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On the way home, we ran into one of those things that only happens in context to art or madness. A guy in a tuxedo was pushing a shopping cart, full of his belongings and two video monitors screening his art, through the throngs of people clogging the sidewalk on Collins Avenue. Considering that it was hot as Hades and equally humid, he seemed more like a well-heeled homeless person than an artist; but of course, being that it was ABMB week, he was turned out to be the artist Steven Gagnon performing while promoting his show at a local gallery.
After a night of rest and a day of writing, we started our Thursday rounds at the Pulse Art Fair at the Ice Palace near downtown Miami. We cruised through the booths, admiring some digital sculptures by Airen Kang that looked like books at Bruce Wolkowitz Gallery, Massimo Vitali’s big color photos of bathers on beaches at the booths of Brancolini Grimaldi Arte Contmporanea and Galeria Senda; Terry Rodgers’ painting of half-naked party revelers and Wouter Deruytter’s black-and-white photos of New York billboards; and David Abir’s sound and light installation, which was produced as a special project by Michael Sellinger. Outside the main building, we enjoyed a light supper of local specialties and a few drinks while taking in the live — very entertaining — sounds of the Vivian Girls.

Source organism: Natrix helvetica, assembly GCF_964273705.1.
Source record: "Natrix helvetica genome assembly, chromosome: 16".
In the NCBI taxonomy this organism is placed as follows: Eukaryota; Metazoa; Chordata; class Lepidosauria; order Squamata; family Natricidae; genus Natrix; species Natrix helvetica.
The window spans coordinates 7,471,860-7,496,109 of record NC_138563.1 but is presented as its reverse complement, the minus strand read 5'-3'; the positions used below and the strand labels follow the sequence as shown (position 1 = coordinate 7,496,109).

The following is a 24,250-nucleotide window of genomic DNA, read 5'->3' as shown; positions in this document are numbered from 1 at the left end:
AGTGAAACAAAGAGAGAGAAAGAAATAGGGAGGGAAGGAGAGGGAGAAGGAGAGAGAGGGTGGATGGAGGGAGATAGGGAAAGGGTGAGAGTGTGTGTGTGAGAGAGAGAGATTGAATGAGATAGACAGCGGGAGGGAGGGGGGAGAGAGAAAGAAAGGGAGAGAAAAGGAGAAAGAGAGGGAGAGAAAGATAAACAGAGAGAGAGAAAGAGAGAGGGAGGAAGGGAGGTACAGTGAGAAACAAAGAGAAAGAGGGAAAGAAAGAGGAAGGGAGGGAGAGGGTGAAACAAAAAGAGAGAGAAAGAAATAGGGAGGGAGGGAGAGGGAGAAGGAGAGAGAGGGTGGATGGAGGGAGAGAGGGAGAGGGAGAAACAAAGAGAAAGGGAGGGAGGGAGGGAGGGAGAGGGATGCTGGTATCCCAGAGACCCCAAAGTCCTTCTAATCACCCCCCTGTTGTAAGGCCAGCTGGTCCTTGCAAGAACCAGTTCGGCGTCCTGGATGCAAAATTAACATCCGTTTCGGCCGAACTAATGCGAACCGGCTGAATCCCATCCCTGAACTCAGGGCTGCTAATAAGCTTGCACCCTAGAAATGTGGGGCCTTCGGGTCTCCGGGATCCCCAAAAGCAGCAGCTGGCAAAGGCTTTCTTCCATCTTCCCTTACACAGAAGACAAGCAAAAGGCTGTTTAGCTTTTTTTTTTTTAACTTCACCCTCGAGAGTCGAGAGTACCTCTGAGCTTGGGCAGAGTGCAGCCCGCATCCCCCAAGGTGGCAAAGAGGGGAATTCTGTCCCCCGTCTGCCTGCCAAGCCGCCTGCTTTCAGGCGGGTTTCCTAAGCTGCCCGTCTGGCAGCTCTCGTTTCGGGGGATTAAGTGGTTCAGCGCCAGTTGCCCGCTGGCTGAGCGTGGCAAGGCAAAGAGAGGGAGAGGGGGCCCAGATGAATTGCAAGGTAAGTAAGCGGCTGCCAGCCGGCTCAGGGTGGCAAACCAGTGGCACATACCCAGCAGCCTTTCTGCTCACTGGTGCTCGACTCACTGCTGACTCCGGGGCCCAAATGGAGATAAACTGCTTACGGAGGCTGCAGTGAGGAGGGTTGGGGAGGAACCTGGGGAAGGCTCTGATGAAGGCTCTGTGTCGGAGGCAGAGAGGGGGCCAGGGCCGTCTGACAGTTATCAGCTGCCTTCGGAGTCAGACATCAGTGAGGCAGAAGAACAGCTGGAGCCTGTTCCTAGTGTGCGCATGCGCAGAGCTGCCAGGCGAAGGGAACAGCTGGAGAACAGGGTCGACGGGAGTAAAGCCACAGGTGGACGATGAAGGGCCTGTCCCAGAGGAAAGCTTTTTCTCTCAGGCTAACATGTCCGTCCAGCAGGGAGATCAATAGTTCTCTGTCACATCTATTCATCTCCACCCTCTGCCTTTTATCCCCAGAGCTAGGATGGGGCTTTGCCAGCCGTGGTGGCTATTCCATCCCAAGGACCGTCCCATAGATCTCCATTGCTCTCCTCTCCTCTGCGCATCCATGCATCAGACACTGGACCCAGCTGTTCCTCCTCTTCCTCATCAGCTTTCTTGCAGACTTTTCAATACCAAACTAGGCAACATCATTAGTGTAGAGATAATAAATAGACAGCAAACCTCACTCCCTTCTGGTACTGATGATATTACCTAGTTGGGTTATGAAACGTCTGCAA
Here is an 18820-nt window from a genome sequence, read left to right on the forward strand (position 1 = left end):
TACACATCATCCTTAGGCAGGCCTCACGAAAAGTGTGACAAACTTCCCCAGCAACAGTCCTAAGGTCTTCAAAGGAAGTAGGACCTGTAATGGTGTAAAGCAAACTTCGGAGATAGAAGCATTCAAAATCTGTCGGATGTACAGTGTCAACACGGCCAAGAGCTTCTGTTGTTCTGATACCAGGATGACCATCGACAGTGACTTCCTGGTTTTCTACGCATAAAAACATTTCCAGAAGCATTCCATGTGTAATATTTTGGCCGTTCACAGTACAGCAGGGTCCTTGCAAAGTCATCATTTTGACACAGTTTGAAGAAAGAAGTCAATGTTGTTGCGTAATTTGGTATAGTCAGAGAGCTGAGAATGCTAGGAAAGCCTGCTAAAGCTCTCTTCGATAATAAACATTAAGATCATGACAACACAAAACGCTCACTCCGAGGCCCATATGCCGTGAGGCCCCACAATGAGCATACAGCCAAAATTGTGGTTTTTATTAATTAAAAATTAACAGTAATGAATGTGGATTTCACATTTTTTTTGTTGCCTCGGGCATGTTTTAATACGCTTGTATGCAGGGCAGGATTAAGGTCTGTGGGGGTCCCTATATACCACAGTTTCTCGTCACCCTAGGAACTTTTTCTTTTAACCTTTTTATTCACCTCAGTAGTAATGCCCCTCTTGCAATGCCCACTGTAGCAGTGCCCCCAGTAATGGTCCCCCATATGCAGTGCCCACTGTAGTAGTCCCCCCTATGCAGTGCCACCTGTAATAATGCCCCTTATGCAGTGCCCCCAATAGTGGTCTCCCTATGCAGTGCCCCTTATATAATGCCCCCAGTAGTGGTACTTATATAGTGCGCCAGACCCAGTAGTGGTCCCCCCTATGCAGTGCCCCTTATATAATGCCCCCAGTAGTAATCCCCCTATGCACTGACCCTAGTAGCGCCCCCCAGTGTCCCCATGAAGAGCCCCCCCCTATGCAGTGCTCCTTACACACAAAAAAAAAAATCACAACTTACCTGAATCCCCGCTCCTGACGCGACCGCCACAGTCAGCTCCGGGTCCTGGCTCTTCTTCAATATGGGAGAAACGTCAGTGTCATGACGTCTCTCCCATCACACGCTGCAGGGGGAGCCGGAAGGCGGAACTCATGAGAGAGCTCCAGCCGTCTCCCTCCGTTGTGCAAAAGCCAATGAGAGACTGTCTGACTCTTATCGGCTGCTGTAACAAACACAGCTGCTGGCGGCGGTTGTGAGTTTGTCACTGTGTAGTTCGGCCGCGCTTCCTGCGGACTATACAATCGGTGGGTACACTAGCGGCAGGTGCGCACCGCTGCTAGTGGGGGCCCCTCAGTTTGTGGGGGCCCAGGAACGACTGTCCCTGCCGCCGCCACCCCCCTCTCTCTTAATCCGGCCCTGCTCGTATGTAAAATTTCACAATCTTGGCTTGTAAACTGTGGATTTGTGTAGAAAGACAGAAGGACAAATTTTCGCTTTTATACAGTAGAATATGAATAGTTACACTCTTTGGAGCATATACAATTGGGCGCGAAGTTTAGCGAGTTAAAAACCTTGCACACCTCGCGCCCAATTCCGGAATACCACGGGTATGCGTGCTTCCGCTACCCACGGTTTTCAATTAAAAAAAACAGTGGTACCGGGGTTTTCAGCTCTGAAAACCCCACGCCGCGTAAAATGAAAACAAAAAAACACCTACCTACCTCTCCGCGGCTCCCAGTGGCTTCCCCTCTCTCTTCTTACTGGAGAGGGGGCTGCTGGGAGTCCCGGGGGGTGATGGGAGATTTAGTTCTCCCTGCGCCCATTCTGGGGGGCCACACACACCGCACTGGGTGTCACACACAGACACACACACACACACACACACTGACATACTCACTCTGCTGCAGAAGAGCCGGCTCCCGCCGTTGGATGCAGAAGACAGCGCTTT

Having to stay somewhat on schedule, we jumped in the car and headed over to Miami Midtown for Graffiti Gone Global, which was held on two undeveloped floors of a commercial and residential building. We met a few of the graf artists in the show, including Shiro, a young Japanese woman who makes cute, pop paintings and spoke with the curators, James and Karla Murray about the international street art scene. It was so hot inside the space that we bounced to the next event, the STAGES exhibition in downtown Miami.
The STAGES show, which benefits the Lance Armstrong Foundation, was also held in a previously empty space, but this one was nicely chilled with portable air conditioner, courtesy of the show’s sponsor, Nike. We had seen the show in its first stage at Galerie Emmanuel Perrotin in Paris in July, but some artists had been added since then. KAWS, Rosson Crow, and Jules de Balincourt were present for the opening, as was Erik Parker, who had just been added to the Miami leg of the exhibition. Shepard Fairey was about to take his turn at spinning music when we bailed to get to our final destination of the night on time.
Going back to the W South Beach Hotel, where we had partied the previous night, we were ushered into Solea, the hotel’s posh indoor/outdoor restaurant, for a dinner hosted by mega-art-collectors Aby Rosen, Alberto Mugrabi, and Peter Brant. The guest list was a who’s who of art world players and celebs, including Larry Gagosian, Tony Shafrazi, Eil Broad, Don and Mera Rubell, Diana Picasso, Val Kilmer, Naomi Campbell, and on and on. A feast was served buffet style and guests roamed from table to table, talking up a storm. It was so much fun that it was nearly impossible to leave. However, leaving was made easier by the fact that the next stop was just next door at the dinner’s after-party, hosted by Vito Schnabel, at the W’s super-stylish bar/lounge, Wall. One more glass of champagne and we called it a night.